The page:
Encouraged by the Sky & Telescope article at the link above, and very clear skies during a cold snap, I looked for Mercury on the evening of January 5, 2016, at Swede Run in Moorestown, NJ. I first spotted it at 5:15 pm EST with 10x50 binoculars when it was about 8 altitude, then saw it with unaided eyes at 5:21 pm. Besides its familiar appearance and diagonal motion as it descended, I used Mercury as a benchmark to find Algedi (the optical double, Alpha 1 & 2 Capricorni) and Dabih (Beta Capricorni) with the binoculars at 5:26 pm. Those stars were in the expected positions, about 7 and 5 above-right of Mercury. So, sightings for the series of 2015 elongations were recorded in three calendar years, from December 25, 2014 through January 5, 2016.

At the end of 2015, the sighting streak is 32 elongations in a row, starting in January 2011, which makes five complete calendar years (click here for previous sightings).

 

 

Venus, the Crescent Moon and a Comet
December 7, 2015

Venus and the Crescent Moon were just 2 apart at 5:48 am EST on December 7, 2015, when this image was captured on a foggy morning from Maple Shade, NJ. Although I could not spot it with 16x70 binoculars a short time earlier, Comet C/2013 US10 (Catalina) does appear faintly in the picture 4 to the left of Venus (mouseover for labels). Taken with a Canon 6D digital SLR camera (on a fixed tripod) and a Sigma 70 to 300 mm f/4-5.6 APO DG zoom lens set to 214 mm focal length. Exposed 4 seconds at f/5.6, ISO 1600. Color balance is difficult to correct due to the massive array of sodium lights along nearby Main Street.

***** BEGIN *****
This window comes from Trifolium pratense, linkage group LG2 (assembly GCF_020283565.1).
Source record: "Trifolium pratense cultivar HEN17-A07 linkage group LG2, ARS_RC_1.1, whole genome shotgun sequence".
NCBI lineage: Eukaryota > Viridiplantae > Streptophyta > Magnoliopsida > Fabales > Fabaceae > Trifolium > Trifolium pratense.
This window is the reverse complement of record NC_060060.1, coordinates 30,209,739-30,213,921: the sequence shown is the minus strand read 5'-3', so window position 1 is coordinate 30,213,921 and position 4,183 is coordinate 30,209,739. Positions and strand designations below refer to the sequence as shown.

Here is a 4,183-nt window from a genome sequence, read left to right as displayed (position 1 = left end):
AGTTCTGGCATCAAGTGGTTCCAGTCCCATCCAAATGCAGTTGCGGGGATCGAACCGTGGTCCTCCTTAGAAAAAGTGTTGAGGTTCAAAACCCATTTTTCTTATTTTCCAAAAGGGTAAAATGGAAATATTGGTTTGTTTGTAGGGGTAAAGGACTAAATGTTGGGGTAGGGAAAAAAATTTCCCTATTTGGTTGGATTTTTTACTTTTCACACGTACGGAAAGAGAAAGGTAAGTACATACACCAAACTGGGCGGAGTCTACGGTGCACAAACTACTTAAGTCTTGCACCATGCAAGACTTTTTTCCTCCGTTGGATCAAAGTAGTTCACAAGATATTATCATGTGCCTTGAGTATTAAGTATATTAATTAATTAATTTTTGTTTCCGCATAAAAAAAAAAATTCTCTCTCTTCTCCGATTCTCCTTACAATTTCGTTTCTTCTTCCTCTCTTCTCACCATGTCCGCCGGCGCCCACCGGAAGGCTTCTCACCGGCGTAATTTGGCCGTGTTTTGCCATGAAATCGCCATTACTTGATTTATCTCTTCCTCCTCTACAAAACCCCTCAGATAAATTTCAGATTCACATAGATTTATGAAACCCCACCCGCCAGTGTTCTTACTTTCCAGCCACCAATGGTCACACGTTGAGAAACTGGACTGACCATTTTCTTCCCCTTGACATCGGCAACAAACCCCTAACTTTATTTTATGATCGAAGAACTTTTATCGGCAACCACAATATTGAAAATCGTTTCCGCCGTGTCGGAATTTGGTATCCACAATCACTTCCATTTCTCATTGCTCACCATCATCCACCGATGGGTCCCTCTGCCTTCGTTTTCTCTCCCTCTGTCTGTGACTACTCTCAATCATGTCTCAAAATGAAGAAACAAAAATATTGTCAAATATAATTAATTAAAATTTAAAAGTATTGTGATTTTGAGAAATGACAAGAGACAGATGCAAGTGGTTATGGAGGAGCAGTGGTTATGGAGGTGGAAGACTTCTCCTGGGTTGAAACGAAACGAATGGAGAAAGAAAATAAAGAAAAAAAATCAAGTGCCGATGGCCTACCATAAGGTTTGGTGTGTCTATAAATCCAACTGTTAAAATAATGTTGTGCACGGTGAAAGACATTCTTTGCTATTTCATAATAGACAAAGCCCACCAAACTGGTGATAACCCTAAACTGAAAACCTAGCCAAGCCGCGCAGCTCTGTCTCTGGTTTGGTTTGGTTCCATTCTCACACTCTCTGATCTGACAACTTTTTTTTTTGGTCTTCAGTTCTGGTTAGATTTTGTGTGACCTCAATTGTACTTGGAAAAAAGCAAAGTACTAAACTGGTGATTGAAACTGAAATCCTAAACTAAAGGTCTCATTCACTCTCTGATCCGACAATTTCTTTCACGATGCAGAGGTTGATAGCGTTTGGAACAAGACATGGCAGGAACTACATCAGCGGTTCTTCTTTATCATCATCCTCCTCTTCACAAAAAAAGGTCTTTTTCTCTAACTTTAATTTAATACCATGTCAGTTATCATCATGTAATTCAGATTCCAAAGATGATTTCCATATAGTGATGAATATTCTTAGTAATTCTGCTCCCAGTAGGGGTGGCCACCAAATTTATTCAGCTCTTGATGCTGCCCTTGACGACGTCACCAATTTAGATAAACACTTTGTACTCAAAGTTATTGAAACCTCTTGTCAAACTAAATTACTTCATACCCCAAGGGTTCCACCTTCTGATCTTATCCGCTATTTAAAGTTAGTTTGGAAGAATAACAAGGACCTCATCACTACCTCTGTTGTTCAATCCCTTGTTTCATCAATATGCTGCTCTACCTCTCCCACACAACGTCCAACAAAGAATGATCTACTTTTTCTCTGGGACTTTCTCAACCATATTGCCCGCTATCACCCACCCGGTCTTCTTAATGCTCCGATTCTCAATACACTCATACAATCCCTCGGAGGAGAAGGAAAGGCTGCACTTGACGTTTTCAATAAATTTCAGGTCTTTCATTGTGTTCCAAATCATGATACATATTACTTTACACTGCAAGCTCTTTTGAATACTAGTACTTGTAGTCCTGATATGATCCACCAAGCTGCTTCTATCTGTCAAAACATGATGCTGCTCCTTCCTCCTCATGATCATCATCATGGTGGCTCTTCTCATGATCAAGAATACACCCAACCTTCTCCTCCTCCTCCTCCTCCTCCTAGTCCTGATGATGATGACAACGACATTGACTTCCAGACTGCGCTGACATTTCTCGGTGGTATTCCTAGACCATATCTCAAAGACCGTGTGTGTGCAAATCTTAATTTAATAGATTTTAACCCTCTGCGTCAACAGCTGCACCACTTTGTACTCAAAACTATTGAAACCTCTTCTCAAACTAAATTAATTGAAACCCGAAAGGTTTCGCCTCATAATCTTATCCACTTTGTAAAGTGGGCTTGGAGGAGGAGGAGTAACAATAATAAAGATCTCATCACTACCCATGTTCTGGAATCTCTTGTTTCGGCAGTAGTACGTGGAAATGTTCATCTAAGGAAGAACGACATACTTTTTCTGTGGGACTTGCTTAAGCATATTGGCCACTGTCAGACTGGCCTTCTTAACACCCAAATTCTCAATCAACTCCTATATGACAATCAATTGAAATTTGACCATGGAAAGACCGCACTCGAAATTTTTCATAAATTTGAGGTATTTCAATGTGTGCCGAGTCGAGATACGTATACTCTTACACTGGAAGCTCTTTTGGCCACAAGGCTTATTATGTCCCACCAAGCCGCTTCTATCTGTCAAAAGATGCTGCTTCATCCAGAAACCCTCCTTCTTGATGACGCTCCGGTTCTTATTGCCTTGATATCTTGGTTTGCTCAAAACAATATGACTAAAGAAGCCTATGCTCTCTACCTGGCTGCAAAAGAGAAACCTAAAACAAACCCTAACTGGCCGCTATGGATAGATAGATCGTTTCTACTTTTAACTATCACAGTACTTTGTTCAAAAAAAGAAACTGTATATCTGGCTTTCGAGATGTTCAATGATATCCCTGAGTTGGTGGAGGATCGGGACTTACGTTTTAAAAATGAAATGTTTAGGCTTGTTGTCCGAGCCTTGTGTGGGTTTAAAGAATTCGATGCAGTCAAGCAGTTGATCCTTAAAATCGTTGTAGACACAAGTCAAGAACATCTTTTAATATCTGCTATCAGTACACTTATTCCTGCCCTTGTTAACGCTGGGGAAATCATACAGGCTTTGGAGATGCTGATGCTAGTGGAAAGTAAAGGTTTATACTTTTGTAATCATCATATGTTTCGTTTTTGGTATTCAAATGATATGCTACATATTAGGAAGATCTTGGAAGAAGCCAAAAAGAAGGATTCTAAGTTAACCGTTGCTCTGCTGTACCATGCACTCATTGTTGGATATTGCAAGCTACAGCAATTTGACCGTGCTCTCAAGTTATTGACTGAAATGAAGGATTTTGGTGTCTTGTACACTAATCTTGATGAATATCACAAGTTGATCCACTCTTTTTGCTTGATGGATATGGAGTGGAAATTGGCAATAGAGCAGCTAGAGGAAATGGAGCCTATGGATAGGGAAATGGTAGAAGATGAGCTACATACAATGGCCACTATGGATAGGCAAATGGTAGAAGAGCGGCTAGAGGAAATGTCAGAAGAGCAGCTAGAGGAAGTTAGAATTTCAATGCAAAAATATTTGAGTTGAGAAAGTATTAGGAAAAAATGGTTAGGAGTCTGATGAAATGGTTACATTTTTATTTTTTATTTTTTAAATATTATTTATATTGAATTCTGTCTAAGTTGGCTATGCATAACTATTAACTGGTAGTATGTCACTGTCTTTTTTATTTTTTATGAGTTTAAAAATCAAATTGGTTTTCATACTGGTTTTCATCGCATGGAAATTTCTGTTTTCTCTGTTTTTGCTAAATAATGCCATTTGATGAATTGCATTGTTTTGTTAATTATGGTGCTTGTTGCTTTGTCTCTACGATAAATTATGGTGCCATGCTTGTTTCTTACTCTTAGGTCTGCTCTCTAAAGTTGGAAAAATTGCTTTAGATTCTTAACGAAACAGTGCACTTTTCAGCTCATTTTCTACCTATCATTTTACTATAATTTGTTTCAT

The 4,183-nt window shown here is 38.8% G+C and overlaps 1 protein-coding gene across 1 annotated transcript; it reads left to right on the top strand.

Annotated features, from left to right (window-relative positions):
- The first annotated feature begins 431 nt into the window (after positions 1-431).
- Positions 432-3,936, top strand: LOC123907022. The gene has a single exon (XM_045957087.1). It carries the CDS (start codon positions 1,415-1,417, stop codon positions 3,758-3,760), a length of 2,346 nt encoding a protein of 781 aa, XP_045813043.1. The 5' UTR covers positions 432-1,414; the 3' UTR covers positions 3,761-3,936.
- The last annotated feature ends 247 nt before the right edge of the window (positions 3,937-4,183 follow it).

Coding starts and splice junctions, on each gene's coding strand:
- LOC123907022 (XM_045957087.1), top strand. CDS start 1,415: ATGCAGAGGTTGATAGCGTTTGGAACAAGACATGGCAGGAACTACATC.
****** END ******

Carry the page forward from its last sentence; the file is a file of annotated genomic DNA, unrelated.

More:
The picture below is a close-up crop of the comet area from the picture above.

 

 

Comet C/2013 US10 (Catalina)
December 5, 2015

 

After two weeks of frustration waiting for clear skies as it gained some altitude, I finally spotted Comet C/2013 US10 (Catalina) on December 5, 2015, at 5:15 am EST with 16x70 binoculars from Borton Landing Road in Moorestown, NJ. It was actually fairly easy to see the small fuzzy patch with the binoculars, despite a 31% illuminated moon 30 to the west, as it had reached 15 altitude 15 minutes before the onset of astronomical twilight. Current magnitude estimates are generally in the 6.x range. This picture was captured at 5:34 am when the comet was at 18 altitude and 6 below-left of Venus, the bright object near the center (mouseover for labels). Taken with a Canon 6D digital SLR camera (on a fixed tripod) and a Canon 100 mm f/2.8L macro lens. Exposed 3.2 seconds at f/4, ISO 3200.

 

This is a 24% crop of the preceding picture, magnifying the comet and the area around it (mouseover for label).

 

 

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Last Update: Thursday, March 10, 2016 at 11:21 AM Eastern Time